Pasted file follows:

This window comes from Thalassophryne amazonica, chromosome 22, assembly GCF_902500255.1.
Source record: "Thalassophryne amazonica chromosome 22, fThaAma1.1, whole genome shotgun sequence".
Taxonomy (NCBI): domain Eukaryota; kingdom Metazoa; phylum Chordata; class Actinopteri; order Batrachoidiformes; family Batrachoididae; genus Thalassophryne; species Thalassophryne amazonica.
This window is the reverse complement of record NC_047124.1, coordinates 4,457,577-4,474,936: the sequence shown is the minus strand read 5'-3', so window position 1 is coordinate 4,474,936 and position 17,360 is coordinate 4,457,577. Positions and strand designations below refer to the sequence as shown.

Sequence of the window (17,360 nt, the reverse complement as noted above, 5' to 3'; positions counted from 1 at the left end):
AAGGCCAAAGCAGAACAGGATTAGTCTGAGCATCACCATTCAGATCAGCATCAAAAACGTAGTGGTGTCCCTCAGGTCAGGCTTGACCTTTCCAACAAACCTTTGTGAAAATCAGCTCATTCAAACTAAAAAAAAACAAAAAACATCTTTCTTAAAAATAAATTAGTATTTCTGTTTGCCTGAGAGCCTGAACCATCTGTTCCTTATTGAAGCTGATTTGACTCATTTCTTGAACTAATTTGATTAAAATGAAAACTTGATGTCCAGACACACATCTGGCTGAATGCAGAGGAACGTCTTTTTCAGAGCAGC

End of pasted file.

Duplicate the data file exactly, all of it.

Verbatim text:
This window comes from Thalassophryne amazonica, chromosome 22, assembly GCF_902500255.1.
Source record: "Thalassophryne amazonica chromosome 22, fThaAma1.1, whole genome shotgun sequence".
Taxonomy (NCBI): domain Eukaryota; kingdom Metazoa; phylum Chordata; class Actinopteri; order Batrachoidiformes; family Batrachoididae; genus Thalassophryne; species Thalassophryne amazonica.
This window is the reverse complement of record NC_047124.1, coordinates 4,457,577-4,474,936: the sequence shown is the minus strand read 5'-3', so window position 1 is coordinate 4,474,936 and position 17,360 is coordinate 4,457,577. Positions and strand designations below refer to the sequence as shown.

Sequence of the window (17,360 nt, the reverse complement as noted above, 5' to 3'; positions counted from 1 at the left end):
AAGGCCAAAGCAGAACAGGATTAGTCTGAGCATCACCATTCAGATCAGCATCAAAAACGTAGTGGTGTCCCTCAGGTCAGGCTTGACCTTTCCAACAAACCTTTGTGAAAATCAGCTCATTCAAACTAAAAAAAAACAAAAAACATCTTTCTTAAAAATAAATTAGTATTTCTGTTTGCCTGAGAGCCTGAACCATCTGTTCCTTATTGAAGCTGATTTGACTCATTTCTTGAACTAATTTGATTAAAATGAAAACTTGATGTCCAGACACACATCTGGCTGAATGCAGAGGAACGTCTTTTTCAGAGCAGC